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Earth Dam and Levee Monitoring Advances


The Colorado School of Mines IGERT Smart Dam Team’s research goals are to develop technology needed to change traditional monitoring methods for earth dams and levees into intelligent adaptable systems. Intelligent earth dams and levee systems include continuous ‘health’ monitoring and assessment, with means to adapt to improve performance and/or reliability. Using continuous and wireless sensing and monitoring, intelligent earth dams and levees will assess early onset of internal erosion and other damage due to aging or extreme loading, and will advance 4D (space and time) monitoring systems that fuse together geophysical, geotechnical and sensing data. This team of six graduate trainees and associates has combined their interdisciplinary knowledge from Geology, Geophysics, Civil Engineering, and Computer Science to perform laboratory and field experimentation and to develop unique test hardware.

To successfully achieve team goals, the SmartGeo Smart Dam Team has developed a multi-scale approach to study phenomena from local (micro) to global (macro) scale, as depicted in Figure 1. Previous work in wireless sensor network (WSN) development of combined geophysical sensing techniques is ongoing. New and exciting future field application opportunities have been established by the team members, including time-lapse monitoring of a salt injection tracer test at the Nottingham Dam site (summer 2012), time-lapse monitoring of a planned mitigation pumping program at the Grandby Landslide site (summer 2012), as well as time-lapse AE and SP and LIDAR monitoring of a full-scale levee test facility in the Netherlands (August and September 2012).

At the micro scale in the laboratory, team members have designed and fabricated a laboratory large-diameter rigid cell permeameter (Figure 2) to control load and flow conditions to induce compaction and erosion in earthen materials in order investigate geophysical signals associated with changes in material properties. The team is investigating the size of features the techniques can discern and the sensitivity of the different detection methods. They will use time-lapse monitoring to study what internal erosion looks like as it initiates and other instrumentation to measure flow rate, upstream head level, acoustic emissions (passive seismic), active seismic, and self potential. Team members have also collaborated with US Bureau of Reclamation (USBR) to instrument concentrated flow testing in cracked earth filter materials using wired active and passive seismic and self potential. The ongoing tests are being performed at a test facility referred to as the “Crack Box,” (Figure 3) located at the USBR Hydrodynamics Laboratory on the Denver Federal Center.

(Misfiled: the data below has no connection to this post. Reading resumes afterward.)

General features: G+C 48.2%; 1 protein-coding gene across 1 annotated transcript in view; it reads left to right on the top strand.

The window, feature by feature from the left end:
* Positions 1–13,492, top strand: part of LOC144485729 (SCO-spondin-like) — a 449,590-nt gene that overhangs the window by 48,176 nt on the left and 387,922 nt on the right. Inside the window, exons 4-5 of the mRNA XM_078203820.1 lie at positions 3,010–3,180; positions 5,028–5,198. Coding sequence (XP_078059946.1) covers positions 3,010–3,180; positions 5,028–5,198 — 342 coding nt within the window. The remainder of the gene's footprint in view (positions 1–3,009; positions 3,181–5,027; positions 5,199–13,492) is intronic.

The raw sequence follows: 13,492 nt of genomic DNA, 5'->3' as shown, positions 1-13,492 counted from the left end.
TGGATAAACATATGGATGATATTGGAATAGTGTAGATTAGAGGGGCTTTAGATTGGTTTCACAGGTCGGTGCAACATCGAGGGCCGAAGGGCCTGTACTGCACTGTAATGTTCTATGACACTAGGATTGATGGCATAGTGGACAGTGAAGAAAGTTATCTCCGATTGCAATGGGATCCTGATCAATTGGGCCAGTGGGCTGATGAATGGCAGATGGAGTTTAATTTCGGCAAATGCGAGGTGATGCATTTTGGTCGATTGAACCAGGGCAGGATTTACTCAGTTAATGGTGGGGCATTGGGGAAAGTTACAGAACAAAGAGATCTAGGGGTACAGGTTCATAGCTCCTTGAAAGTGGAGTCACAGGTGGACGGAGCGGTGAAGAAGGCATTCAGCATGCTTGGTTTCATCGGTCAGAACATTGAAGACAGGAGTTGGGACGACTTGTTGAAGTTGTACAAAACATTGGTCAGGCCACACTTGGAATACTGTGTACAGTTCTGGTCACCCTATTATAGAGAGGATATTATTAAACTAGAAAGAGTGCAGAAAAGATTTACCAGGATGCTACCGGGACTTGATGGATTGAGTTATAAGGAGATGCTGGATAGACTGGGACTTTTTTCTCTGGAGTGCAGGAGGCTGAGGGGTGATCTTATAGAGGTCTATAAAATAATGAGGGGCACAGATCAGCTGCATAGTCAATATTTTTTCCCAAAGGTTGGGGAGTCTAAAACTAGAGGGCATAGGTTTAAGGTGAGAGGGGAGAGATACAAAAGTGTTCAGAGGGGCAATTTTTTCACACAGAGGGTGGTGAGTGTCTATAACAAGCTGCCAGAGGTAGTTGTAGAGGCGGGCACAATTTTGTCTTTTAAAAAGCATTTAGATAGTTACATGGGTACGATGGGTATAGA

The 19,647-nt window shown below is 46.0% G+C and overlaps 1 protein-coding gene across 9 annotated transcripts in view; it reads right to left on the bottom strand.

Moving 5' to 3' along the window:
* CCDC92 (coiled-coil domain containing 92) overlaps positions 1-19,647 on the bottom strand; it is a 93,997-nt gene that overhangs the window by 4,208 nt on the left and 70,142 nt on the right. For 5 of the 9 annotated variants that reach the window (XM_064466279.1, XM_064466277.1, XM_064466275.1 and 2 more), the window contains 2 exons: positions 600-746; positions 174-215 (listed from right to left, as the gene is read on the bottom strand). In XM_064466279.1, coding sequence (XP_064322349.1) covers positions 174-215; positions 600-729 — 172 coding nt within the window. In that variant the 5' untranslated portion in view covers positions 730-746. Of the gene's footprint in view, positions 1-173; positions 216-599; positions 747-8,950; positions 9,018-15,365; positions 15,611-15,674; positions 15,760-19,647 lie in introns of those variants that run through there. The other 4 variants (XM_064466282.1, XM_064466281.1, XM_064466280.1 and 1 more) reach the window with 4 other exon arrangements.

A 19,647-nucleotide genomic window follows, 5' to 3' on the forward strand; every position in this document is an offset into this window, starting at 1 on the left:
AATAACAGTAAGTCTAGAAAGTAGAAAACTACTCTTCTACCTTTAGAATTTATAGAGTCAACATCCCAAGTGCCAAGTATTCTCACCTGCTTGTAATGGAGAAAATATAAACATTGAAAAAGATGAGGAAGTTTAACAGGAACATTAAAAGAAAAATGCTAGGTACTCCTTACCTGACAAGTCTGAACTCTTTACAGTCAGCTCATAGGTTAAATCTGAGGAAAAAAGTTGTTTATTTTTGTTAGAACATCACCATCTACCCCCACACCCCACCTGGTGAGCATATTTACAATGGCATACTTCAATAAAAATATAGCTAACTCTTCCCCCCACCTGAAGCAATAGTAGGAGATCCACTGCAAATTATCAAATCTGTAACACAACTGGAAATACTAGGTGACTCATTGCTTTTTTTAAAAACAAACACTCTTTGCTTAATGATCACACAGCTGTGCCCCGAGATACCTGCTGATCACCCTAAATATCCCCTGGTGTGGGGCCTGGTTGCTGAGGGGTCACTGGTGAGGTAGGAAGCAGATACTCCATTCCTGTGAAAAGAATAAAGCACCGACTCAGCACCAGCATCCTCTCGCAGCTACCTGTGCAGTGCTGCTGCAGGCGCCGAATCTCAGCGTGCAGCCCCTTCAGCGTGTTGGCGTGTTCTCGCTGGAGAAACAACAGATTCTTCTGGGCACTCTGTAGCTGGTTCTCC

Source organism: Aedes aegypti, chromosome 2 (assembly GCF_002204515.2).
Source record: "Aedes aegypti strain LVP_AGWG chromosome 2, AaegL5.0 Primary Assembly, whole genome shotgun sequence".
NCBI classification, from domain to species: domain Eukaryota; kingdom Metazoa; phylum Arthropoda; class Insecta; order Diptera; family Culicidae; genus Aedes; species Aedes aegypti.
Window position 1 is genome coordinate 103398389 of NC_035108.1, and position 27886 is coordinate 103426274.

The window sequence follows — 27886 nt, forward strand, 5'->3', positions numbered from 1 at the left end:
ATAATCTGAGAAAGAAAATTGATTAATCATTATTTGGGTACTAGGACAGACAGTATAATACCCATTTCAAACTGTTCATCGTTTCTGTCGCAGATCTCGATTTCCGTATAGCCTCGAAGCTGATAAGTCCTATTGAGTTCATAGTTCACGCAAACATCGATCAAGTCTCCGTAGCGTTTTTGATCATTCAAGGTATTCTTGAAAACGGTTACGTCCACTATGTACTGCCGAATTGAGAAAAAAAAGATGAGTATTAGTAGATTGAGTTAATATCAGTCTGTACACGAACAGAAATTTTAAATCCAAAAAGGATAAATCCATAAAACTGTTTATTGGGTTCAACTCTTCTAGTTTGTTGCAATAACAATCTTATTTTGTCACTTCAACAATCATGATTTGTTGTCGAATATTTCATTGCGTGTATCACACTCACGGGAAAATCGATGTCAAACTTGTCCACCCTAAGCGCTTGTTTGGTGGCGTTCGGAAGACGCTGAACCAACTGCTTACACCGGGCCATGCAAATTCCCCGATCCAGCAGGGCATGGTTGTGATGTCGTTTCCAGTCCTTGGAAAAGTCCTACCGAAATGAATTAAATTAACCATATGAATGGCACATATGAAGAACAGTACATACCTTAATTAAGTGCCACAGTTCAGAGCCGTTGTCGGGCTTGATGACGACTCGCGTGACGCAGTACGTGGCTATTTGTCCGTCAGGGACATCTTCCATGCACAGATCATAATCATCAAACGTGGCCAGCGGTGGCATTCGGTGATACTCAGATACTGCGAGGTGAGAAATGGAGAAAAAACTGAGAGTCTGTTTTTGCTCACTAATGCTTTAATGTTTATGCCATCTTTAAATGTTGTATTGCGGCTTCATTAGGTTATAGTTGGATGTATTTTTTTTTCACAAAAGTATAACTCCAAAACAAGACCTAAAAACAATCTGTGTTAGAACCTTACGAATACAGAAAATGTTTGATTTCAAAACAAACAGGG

At the meso scale, the team has conducted field self potential and electrical resistivity testing at two sites (Figure 4) to characterize subsurface conditions and identify concentrated flow within earthen dams. The team has developed opportunities: 1) to develop and implement a permanent wired time lapse DC resistivity, temperature and SP monitoring system (Figure 5) at an earthen dam structure in Utah, and 2) to instrument a full scale research levee in the Netherlands (Figure 6), that will be built and failed via piping and internal erosion mechanisms at the Ijkdijk research facility, in collaboration with US agency and international partners, 3) monitor settlement within operating earthen dams with airborne and terrestrial lidar and radar. While some opportunites are nacent, many are underway and have active research agreements facilitating collaboration. The enthusiasm private industry has for interdisciplinary research has made collaboration with IGERT particularly enticing. These opportunities are planned for later in 2012.

At the macro scale, team members have conducted time lapse radar monitoring of an active landslide in Colorado, in collaboration with local and federal government agencies and other external university partners (Figure 7). In addition to these efforts, baseline SP, DC resistivity and seismic tomography were carried out across the slide. Near future collaborations and research efforts may include time lapse radar and SP monitoring during a planned mitigation pumping program at the site, with the goal of better characterizing the effectiveness of the dewatering program by monitoring slide movement with radar and developing a time lapse model of the phreatic surface near the pumping well using time lapse SP data inversion.

For hardware development and testing, trainees in collaboration with Dr. Chuck Oden from Earth Science Systems (ESS) are further developing a high-end wireless, precision data acquisition system that supports long-term in-situ geophysical measurements for monitoring structural health of dams and levees. The hardware, currently in its third revision, supports high sampling frequencies and large amounts of in-network data using geophysical inspection techniques like self potential, resistivity, and seismic measurements. In addition to the ESS mote platform being developed, a second WSN mote has been developed utilizing the Arduino Fio platform. This is a very novel yet inexpensive and open-source (non-proprietary) WSN platform that will allow for rapid prototyping, programming,

Address Goals

The research being conducted and results to date have advanced our ability to peer into earth dams and levees to identify potential weak zones (areas of concentrated seepage). This is very critical to prevent future disasters in terms of earth dam and levee failiures (and subsequent flooding).

The interdisciplinary approach that brings six Fellows from four disciplines is creating the next generation of leaders to solve our nation’s critical problem with earth dams and levees.